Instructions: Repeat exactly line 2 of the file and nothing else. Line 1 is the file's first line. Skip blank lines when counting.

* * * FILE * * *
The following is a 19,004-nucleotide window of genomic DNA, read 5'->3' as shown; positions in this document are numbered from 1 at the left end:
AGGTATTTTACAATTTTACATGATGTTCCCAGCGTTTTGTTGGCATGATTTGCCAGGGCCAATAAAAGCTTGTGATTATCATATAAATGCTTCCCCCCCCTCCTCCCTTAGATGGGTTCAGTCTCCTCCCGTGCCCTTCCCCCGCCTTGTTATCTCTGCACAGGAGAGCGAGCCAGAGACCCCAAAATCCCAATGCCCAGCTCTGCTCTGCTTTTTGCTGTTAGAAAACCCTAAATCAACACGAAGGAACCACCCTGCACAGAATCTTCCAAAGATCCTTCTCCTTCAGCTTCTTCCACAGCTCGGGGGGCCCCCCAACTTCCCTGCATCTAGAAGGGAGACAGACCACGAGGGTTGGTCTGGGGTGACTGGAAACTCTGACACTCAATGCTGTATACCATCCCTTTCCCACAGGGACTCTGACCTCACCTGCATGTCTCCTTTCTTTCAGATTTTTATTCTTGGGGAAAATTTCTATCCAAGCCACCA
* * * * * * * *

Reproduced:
AGGTATTTTACAATTTTACATGATGTTCCCAGCGTTTTGTTGGCATGATTTGCCAGGGCCAATAAAAGCTTGTGATTATCATATAAATGCTTCCCCCCCCTCCTCCCTTAGATGGGTTCAGTCTCCTCCCGTGCCCTTCCCCCGCCTTGTTATCTCTGCACAGGAGAGCGAGCCAGAGACCCCAAAATCCCAATGCCCAGCTCTGCTCTGCTTTTTGCTGTTAGAAAACCCTAAATCAACACGAAGGAACCACCCTGCACAGAATCTTCCAAAGATCCTTCTCCTTCAGCTTCTTCCACAGCTCGGGGGGCCCCCCAACTTCCCTGCATCTAGAAGGGAGACAGACCACGAGGGTTGGTCTGGGGTGACTGGAAACTCTGACACTCAATGCTGTATACCATCCCTTTCCCACAGGGACTCTGACCTCACCTGCATGTCTCCTTTCTTTCAGATTTTTATTCTTGGGGAAAATTTCTATCCAAGCCACCA